Cybex Information Exchange Tool (cybiet) -- A Cybex Discovery and Cybex BEEP profile implementation

October 2010


The Cybersecurity Information Exchange Framework (CYBEX) will radically change the way cybersecurity entities interact with each other.  In order to elaborate in more technical detail, designers and practitioners of CYBEX will have to explore design space in sufficient detail, while at the same time benchmarking the usefulness of proposed framework in particular scenarios.  Because of this, NICT implemented cybersecurity information exchange tool (tentatively named Cybiet) that provides discovery and exchange functions, corresponding to standards development of Cybex Discovery and Cybex BEEP profile.  Please note that this is an initial "proof of concept" implementation for exploration of both ideas and design space.  As such, the breath and depth of supported cybersecurity information elements are deliberately kept minimal.

Usage scenarios of Cybex Discovery

Cybex Discovery enables discovery of cybersecurity entities -- that is, mapping resource identifier to endpoint and capabilties.  We envision a better connected world where cybersecurity entitites of various scale and diverse capabilities are registered to one of the registries -- either global, regional or private.  Cybersecurity entities are enumerated in RDF/OWL format, and each cybersecurity organization aggregates such structured resource descriptions from accessible registries.  Aggregated cybersecurity information is made discoverable through Cybex Discovery server, which responds to discovery requests from clients by considering name, country and/or capability.

Consider a situation where you have an ICT asset from distant country whose vulnerability database is not widely known around you.  With Cybex Discovery, you can discover vulnerability database and make sure your ICT asset receive appropriate remediation.

Technical details of Cybex Discovery

This Cybex Discovery implementation focuses on RDF/OWL decentralized mode of discovery; for this purpose, Raptor RDF syntax library and Rasqal RDF query library are used.  A very simple registry-server implementation is provided for demonstration purposes, which stores RDF/OWL-based enumeration of cybersecurity entities.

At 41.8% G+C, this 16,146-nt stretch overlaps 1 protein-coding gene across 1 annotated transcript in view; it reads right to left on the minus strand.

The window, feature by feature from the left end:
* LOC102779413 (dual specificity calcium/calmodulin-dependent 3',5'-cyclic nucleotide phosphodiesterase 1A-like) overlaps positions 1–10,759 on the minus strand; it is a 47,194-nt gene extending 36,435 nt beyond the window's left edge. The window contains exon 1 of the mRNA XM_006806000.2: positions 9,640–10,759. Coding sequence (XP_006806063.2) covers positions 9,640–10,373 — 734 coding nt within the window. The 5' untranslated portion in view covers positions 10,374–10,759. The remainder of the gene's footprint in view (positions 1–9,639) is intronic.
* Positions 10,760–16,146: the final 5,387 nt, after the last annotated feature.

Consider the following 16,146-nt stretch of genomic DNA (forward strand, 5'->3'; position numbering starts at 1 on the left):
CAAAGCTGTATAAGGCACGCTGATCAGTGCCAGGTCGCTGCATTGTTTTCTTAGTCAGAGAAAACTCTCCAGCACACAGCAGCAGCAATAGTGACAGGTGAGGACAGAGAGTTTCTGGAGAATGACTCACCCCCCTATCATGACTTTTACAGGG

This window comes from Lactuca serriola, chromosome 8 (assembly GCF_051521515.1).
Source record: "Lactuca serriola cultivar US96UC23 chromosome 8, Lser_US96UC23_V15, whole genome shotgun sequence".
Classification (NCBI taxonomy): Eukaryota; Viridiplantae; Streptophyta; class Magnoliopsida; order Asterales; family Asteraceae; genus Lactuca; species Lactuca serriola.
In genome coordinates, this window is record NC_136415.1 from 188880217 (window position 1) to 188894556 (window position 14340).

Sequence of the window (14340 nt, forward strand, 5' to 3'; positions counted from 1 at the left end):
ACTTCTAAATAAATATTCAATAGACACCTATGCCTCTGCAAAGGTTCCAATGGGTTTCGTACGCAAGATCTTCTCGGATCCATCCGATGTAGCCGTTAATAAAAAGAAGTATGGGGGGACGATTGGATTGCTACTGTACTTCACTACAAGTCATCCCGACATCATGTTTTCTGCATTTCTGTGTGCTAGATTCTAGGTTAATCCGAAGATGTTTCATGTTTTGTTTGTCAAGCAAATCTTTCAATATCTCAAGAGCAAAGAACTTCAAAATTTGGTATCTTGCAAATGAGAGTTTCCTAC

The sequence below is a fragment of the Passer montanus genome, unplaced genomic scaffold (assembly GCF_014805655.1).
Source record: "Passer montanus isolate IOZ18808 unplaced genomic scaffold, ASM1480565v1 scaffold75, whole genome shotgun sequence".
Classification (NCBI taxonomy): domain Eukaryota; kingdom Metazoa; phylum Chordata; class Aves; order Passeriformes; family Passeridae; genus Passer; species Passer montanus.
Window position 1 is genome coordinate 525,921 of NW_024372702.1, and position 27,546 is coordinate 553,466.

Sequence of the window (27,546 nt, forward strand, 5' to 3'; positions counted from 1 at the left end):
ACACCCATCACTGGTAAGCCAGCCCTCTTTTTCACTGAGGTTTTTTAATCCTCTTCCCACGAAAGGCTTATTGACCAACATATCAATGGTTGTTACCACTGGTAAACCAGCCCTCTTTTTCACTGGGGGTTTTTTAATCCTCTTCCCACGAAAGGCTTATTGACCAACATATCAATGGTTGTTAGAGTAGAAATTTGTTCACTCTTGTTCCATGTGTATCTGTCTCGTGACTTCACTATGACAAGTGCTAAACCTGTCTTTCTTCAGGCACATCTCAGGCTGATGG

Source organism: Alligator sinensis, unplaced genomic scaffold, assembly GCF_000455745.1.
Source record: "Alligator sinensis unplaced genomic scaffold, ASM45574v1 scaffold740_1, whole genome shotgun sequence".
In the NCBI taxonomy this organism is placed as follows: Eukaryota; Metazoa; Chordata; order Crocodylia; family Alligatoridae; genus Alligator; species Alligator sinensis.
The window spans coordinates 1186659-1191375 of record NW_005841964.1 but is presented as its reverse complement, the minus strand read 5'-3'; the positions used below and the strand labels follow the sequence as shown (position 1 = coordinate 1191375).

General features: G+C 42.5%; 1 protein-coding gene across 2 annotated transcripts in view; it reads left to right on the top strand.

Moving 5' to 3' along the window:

Usage scenarios of Cybiet BEEP

Here we consider the scenario of information feed from security information service provider to several customers.  Each customer, running the Cybex BEEP client, registers for an update feed from security service information provider running the Cybex BEEP server; the Cybex BEEP server responds immediately with current list of incident objects represented in IODEF.  Cybex BEEP server can periodically send updates to clients with latest list of incident objects.  It can also send urgent notification to specfic customer at any point, if such need arises.

The Cybex BEEP client may request SPAM hosts, SPAM server, Fast Flux hosts or Phishing hosts by specifying information type.  There are of course many other scenarios where this kind of flexible information feed is useful; these four types of information are defined in advance just to show some usage scenarios.

Technical detail of Cybiet BEEP

Cybex BEEP profile enables bidirectional exchange of structured cybersecurity information between BEEP client and BEEP server.  Two or more cybersecurity entities are assumed to be connected by Cybiet BEEP client/server.  One end of the communicating peer may choose to become BEEP client (connection initiator), and another end may become BEEP server (responder).  We assume that existing cybersecurity data-sources act as HTTP server; asynchronous notification, if need arises, may be sent to BEEP server (and then to BEEP client) directly.

Cybiet BEEP is intended to be a "skinny, lightweight" implementation; it consists of XML data-binding, prototypical BEEP profile, and interface to HTTP server.  Most of XML data-binding code is generated from IODEF XML schema using Codesynthesis XSD.  Basic BEEP protocol stack is provided by Vortex BEEP library from ASPL.  HTTP interface simply uses libcurl HTTP library.

Currently, only IODEF XML schema (with CAPEC attack pattern ID) is supported in this implementation.  With XML namespace, it becomes feasible to incorporate part of XML-based enumeration standards into application-oriented standards like IODEF.  In this implementation, we were interested in implementation-level feasibility of exploiting XML namespace capability.

BEEP profile implementation is also minimal.  Through the implementation of prototype BEEP profile, we were interested in the implementation-level feasibility of rich mode of interaction that BEEP enables -- push mode as well as pull mode.

Source code

Cybiet is written in C++ and it can be downloaded from Sourceforge.  It should run on modern Linux distributions.

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